The Pale House: The Sequel to The Man from Berlin (A Gregor Reinhardt Novel) Kindle Edition
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At the end of the first book, Reinhardt, then in German military intelligence in Bosnia, joins a secret resistance faction. Fast forward to spring 1945, and Reinhardt is now in a military police unit. Exactly what the Feldjaegerkorps was is explained well in an epilogue, but I could have used that description up front; I wasn’t familiar with the group historically, and it wasn’t always clear from the context. The regular military police having failed to keep order among the troops and behind the lines, a new elite unit is formed in 1943 to do just that. It's like the FBI compared with local police. Reinhardt somehow ends up here, and lands back in Bosnia, after having been tortured and interrogated, but not broken, by the Gestapo. I found it unconvincing that anyone under that level of suspicion would have ended up here. And the sequence of events was a bit confusing.
In Sarajevo, Reinhardt stumbles across clusters of suspicious deaths, including some of soldiers and even three Feldjaegers themselves. Working against time before the Germans retreat from Sarajevo, he starts to unravel a complicated plot. He finds himself at odds with the leaders of a penal battalion for soldier convicts, with high-ranking offices, and particularly with the Ustashe, the Croatians whose brutality sickens even the Nazis.
He reconnects with Marisa Vukic, the mother of a Croatian actress and national heroine whose death Reinhardt investigated in the first story. Vukic now works with refugees, and it is to her that Reinhardt turns over three survivors who have witnessed a massacre, including a small boy.
McCallin has made a challenging task for himself. He has succeeded in making Reinhardt a sympathetic character – a decorated World War I veteran, a man of integrity, one who has rediscovered a self lost for years, and buried deeper in the worst hellholes of World War II.
What’s harder is making the story itself gripping. Reinhardt is investigating murders in Ustashe-occupied Yugoslavia, which is like investigating speeding at Indianapolis. Part of me sympathizes with those around Reinhardt who shrug at this and say, who cares? And many of the victims are German soldiers themselves. Yes, he’s seeking justice, it’s noble of him, he gathers evidence and gets autopsies done when no one else wants to – and we see that there were people in the German army who did this, even a War Crimes Bureau – but there seems to be a huge amount of futility.
The book takes off in its last quarter as Reinhardt, with others trying to kill him, finally unravels a plot by war criminals to escape following now-certain defeat.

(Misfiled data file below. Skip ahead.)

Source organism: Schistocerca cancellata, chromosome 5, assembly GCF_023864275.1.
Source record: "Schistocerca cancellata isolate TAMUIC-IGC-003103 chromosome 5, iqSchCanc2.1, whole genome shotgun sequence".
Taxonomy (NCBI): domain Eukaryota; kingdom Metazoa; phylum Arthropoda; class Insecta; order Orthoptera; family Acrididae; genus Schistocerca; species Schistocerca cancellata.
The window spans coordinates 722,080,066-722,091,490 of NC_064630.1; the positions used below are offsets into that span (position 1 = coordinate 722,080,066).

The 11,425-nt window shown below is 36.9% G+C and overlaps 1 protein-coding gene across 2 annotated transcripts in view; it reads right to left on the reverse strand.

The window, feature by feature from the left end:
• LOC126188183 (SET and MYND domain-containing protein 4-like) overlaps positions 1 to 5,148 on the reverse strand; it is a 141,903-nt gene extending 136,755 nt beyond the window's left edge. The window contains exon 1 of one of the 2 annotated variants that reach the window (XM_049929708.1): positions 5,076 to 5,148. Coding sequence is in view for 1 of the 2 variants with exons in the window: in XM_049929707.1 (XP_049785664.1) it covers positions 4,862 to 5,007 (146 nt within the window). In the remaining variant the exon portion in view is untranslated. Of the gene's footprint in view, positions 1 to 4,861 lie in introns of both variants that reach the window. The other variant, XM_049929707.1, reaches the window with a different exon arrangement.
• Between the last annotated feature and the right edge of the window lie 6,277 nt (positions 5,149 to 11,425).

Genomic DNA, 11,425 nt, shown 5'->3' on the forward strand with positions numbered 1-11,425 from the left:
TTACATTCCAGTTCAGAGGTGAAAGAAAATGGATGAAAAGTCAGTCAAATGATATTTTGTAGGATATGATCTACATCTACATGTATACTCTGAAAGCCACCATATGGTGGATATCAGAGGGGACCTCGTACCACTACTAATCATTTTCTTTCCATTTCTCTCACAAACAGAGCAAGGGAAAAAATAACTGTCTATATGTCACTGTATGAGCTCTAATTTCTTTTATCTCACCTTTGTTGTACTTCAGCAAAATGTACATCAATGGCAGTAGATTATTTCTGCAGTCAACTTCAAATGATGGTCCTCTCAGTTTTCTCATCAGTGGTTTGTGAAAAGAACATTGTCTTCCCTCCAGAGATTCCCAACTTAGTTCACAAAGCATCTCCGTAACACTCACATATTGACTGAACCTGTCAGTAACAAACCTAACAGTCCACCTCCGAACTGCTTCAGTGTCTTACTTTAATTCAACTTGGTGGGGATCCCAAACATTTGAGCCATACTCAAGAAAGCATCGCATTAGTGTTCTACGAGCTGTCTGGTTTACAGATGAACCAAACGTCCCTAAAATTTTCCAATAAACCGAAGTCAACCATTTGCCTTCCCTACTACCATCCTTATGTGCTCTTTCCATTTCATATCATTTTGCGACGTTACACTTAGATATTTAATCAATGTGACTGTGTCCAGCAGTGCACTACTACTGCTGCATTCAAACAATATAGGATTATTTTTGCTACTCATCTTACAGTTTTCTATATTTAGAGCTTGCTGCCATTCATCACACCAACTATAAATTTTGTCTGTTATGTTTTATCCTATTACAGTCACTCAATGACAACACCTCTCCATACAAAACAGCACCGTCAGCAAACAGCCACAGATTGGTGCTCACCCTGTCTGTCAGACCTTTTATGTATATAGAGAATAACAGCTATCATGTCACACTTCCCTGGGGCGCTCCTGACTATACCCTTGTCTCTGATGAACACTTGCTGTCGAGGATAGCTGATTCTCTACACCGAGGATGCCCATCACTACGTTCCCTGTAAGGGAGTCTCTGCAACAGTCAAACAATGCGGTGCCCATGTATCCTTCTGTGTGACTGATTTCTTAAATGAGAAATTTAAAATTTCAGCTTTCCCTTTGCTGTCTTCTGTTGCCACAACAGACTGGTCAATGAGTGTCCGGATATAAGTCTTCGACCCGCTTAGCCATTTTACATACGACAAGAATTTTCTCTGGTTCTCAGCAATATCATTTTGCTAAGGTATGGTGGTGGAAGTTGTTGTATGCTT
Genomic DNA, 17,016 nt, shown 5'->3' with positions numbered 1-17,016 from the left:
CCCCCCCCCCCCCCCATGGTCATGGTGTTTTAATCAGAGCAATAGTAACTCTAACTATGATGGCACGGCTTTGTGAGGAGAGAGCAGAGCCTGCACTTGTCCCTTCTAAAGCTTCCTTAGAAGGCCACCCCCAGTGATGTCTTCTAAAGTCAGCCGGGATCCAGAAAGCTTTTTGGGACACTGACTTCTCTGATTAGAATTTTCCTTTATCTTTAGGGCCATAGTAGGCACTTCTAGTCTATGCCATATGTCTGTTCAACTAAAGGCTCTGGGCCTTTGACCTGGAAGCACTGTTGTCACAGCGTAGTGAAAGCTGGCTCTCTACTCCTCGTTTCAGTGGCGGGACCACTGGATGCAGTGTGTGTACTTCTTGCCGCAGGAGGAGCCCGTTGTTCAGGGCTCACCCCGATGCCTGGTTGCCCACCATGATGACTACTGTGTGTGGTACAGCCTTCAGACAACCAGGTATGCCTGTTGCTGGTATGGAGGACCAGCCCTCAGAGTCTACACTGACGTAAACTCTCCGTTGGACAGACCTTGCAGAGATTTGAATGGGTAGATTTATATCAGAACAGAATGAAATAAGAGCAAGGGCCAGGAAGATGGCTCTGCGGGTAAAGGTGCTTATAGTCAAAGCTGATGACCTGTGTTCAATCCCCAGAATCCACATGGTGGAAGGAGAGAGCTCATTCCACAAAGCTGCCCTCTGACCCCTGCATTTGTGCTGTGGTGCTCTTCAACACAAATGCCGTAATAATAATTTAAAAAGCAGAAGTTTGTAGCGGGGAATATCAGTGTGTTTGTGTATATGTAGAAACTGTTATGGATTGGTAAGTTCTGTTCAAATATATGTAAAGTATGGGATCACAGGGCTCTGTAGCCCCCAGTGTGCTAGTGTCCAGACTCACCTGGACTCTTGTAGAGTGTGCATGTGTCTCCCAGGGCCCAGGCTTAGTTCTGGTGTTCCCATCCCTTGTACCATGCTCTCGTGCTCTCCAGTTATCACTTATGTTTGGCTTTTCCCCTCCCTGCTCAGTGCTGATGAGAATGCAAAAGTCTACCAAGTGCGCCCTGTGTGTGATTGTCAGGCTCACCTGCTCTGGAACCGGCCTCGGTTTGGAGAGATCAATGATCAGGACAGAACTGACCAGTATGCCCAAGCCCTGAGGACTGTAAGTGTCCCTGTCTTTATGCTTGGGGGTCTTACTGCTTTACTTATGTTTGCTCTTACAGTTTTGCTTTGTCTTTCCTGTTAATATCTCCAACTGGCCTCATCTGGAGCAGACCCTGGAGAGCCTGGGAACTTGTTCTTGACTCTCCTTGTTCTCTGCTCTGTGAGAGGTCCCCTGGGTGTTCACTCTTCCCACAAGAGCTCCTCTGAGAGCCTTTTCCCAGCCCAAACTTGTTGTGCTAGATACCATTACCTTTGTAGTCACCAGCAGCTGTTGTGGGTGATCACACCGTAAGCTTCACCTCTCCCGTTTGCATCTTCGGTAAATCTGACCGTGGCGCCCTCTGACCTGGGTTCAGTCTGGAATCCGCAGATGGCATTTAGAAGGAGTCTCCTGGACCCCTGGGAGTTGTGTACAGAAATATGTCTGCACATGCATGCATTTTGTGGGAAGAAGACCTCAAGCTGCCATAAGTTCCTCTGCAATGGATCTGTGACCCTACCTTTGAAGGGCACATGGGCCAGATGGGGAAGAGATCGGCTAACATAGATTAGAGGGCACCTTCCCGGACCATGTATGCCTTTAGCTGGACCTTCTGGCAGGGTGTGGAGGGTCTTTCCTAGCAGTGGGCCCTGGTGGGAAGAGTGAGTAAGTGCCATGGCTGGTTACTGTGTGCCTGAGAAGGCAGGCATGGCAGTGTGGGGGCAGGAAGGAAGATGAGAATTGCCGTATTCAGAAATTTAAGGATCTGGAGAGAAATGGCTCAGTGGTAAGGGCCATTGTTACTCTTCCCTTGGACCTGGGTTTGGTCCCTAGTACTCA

The book drags in part because the material is so depressing. Around ten percent of Yugoslavia’s population died during the war, most of those deaths in intramural violence, much of that of shocking brutality. Sarajevo is full of impoverished refugees. And the Ustashe start preying on their own allies. The current order in Sarajevo is collapsing; there’s a certain end-of-the-world feeling.
Reinhardt surprisingly spends little time wondering about his own fate, what he’ll do after the war. March 1945 is barely a month before Hitler kills himself on April 29. The Reich is collapsing. Germany will surrender May 8. The German garrison in Sarajevo is about to retreat, but there's not as much sense as there should be of "We're about to lose this war", which certainly everyone in the German military should have had by then.
If McCallin continues this series, though, I’d find Reinhardt an interesting character to follow afterwards.
The book presents a history of Bosnia, the old Yugoslavia and its political factions. It is so well researched that it is evident as you read. I enjoyed the development of his characters and was happy that I read the first book before this sequel. It could stand alone but made so much more sense when read as a sequel. His books remind me of Phillip Kerr eg.Berlin Noir but there is more attention to the historical detail of the period. Last line of the book suggests there is more to come from Gregor Reinhardt as a civilian. I certainly hope so.
Never much liked crime novels......modern. But WW2 and prior - yes, becuase take away the violent act of a crime...murder...you have an historical setting which tells one much
Reminds me much of the German book 'Night of the Generals' with the psycho General Tanz.
Interesting location Sarajevo, Bosnia Herzogovina which I am familiar with. A good read all round - highly recommended.
Try also the 'Napoleonic' murders' by Armand Cabasson.....these are good too.
I hope there will be a third Gregor Reinhardt novel.....no doubt Post war.....the chaos of all those DPs, Vlasov Troops and Captured Axis...so much possibilities
This is a war thriller with unusually good action flow--despite a serpentine plot--and really interesting and original characters. The author weaves in some intelligent and authentic political ambiguities that add interest to the story. Among the latter--how do people committed politically to a cause, how ever twisted and perverted, behave in the face of coming defeat? How do the expected victors behave toward the vanquished enemy?
In any event, author McCallin leaves the door open at the story's conclusion for a followup episode of the Gregor Reinhardt story. I'll be looking for it. Also, if you enjoy this kind of period novel, the Captain Martin Bora series by author Ben Pastor, covers the same period and is really excellent.